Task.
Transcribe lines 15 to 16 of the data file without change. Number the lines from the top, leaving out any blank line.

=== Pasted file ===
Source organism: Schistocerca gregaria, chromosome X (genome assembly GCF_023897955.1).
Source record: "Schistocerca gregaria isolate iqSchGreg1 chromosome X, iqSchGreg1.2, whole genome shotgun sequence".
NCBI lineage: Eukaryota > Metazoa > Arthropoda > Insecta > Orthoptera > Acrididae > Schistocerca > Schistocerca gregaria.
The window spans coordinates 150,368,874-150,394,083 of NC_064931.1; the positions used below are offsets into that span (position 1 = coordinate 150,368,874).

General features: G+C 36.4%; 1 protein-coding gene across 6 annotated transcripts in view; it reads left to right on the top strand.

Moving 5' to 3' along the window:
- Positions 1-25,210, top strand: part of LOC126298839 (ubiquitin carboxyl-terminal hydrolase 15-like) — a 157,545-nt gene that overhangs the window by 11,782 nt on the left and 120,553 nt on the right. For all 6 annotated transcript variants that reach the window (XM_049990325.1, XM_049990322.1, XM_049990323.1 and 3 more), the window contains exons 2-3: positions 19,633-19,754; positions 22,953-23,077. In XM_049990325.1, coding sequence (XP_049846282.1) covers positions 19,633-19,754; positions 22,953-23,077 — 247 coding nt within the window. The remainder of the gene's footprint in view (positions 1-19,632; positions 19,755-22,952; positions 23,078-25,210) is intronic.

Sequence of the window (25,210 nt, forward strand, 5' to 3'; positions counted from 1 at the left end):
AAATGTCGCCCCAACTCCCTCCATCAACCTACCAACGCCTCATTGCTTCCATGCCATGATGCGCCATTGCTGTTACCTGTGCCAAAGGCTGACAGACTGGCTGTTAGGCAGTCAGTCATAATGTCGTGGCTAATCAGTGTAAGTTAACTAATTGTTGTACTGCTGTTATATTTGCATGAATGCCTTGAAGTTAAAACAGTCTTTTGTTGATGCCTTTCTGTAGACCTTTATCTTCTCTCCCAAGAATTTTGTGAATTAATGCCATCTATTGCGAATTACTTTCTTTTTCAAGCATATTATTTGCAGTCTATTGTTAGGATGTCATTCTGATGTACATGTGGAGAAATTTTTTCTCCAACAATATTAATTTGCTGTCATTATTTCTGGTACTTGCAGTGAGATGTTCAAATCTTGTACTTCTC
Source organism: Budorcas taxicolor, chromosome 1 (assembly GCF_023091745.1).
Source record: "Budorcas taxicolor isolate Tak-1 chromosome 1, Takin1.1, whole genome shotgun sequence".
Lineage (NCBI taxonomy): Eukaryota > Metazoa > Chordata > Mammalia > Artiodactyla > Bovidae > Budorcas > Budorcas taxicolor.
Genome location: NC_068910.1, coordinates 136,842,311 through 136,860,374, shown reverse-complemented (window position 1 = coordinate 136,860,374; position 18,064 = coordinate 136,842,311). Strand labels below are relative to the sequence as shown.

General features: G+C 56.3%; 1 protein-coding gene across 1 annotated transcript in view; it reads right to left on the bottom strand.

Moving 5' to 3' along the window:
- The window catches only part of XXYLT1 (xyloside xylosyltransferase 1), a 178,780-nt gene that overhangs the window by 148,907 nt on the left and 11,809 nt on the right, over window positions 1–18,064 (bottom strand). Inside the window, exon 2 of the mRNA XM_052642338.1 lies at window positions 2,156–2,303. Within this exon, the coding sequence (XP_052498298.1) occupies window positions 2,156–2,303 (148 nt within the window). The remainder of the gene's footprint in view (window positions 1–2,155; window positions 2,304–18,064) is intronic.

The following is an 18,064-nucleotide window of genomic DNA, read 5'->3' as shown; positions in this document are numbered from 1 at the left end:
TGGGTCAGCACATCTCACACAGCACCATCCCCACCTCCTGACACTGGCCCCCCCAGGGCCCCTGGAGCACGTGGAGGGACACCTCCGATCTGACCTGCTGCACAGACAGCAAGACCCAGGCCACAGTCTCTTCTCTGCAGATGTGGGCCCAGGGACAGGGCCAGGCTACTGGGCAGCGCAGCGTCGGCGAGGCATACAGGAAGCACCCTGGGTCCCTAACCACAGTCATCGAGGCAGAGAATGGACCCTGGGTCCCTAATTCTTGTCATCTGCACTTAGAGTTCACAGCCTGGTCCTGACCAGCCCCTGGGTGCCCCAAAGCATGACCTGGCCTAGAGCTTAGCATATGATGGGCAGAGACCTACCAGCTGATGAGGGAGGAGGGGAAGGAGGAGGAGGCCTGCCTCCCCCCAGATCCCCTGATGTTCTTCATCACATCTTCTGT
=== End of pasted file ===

Moving 5' to 3' along the window:
- The window catches only part of XXYLT1 (xyloside xylosyltransferase 1), a 178,780-nt gene that overhangs the window by 148,907 nt on the left and 11,809 nt on the right, over window positions 1–18,064 (bottom strand). Inside the window, exon 2 of the mRNA XM_052642338.1 lies at window positions 2,156–2,303. Within this exon, the coding sequence (XP_052498298.1) occupies window positions 2,156–2,303 (148 nt within the window). The remainder of the gene's footprint in view (window positions 1–2,155; window positions 2,304–18,064) is intronic.